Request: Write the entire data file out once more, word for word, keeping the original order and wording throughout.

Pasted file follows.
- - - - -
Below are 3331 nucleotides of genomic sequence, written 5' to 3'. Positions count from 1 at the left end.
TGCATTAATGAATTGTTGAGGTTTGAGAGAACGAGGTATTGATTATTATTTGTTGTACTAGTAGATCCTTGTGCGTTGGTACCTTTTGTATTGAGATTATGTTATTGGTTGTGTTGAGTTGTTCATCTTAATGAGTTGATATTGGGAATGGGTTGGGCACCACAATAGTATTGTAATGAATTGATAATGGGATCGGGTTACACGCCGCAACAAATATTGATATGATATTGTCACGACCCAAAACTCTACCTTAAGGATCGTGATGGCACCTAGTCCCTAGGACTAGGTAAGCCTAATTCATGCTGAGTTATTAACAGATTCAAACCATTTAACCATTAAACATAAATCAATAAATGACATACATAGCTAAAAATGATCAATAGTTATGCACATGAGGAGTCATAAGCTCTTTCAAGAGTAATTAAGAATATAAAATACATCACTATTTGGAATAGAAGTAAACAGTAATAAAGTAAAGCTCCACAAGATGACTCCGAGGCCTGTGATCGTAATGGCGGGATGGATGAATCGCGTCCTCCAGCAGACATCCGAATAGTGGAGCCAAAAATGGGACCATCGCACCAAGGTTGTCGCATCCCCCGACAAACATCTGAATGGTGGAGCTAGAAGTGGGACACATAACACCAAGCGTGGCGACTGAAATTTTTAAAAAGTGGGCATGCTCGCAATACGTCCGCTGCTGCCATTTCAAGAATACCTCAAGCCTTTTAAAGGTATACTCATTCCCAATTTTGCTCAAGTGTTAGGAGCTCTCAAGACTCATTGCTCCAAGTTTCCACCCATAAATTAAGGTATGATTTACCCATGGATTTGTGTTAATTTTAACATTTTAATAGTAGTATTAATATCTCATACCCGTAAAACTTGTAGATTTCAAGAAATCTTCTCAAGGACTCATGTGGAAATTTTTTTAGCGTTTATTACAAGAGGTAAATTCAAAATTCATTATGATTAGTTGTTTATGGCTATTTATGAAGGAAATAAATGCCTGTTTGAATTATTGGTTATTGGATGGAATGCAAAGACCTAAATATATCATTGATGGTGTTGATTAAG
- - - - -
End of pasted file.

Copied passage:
Below are 3331 nucleotides of genomic sequence, written 5' to 3'. Positions count from 1 at the left end.
TGCATTAATGAATTGTTGAGGTTTGAGAGAACGAGGTATTGATTATTATTTGTTGTACTAGTAGATCCTTGTGCGTTGGTACCTTTTGTATTGAGATTATGTTATTGGTTGTGTTGAGTTGTTCATCTTAATGAGTTGATATTGGGAATGGGTTGGGCACCACAATAGTATTGTAATGAATTGATAATGGGATCGGGTTACACGCCGCAACAAATATTGATATGATATTGTCACGACCCAAAACTCTACCTTAAGGATCGTGATGGCACCTAGTCCCTAGGACTAGGTAAGCCTAATTCATGCTGAGTTATTAACAGATTCAAACCATTTAACCATTAAACATAAATCAATAAATGACATACATAGCTAAAAATGATCAATAGTTATGCACATGAGGAGTCATAAGCTCTTTCAAGAGTAATTAAGAATATAAAATACATCACTATTTGGAATAGAAGTAAACAGTAATAAAGTAAAGCTCCACAAGATGACTCCGAGGCCTGTGATCGTAATGGCGGGATGGATGAATCGCGTCCTCCAGCAGACATCCGAATAGTGGAGCCAAAAATGGGACCATCGCACCAAGGTTGTCGCATCCCCCGACAAACATCTGAATGGTGGAGCTAGAAGTGGGACACATAACACCAAGCGTGGCGACTGAAATTTTTAAAAAGTGGGCATGCTCGCAATACGTCCGCTGCTGCCATTTCAAGAATACCTCAAGCCTTTTAAAGGTATACTCATTCCCAATTTTGCTCAAGTGTTAGGAGCTCTCAAGACTCATTGCTCCAAGTTTCCACCCATAAATTAAGGTATGATTTACCCATGGATTTGTGTTAATTTTAACATTTTAATAGTAGTATTAATATCTCATACCCGTAAAACTTGTAGATTTCAAGAAATCTTCTCAAGGACTCATGTGGAAATTTTTTTAGCGTTTATTACAAGAGGTAAATTCAAAATTCATTATGATTAGTTGTTTATGGCTATTTATGAAGGAAATAAATGCCTGTTTGAATTATTGGTTATTGGATGGAATGCAAAGACCTAAATATATCATTGATGGTGTTGATTAAG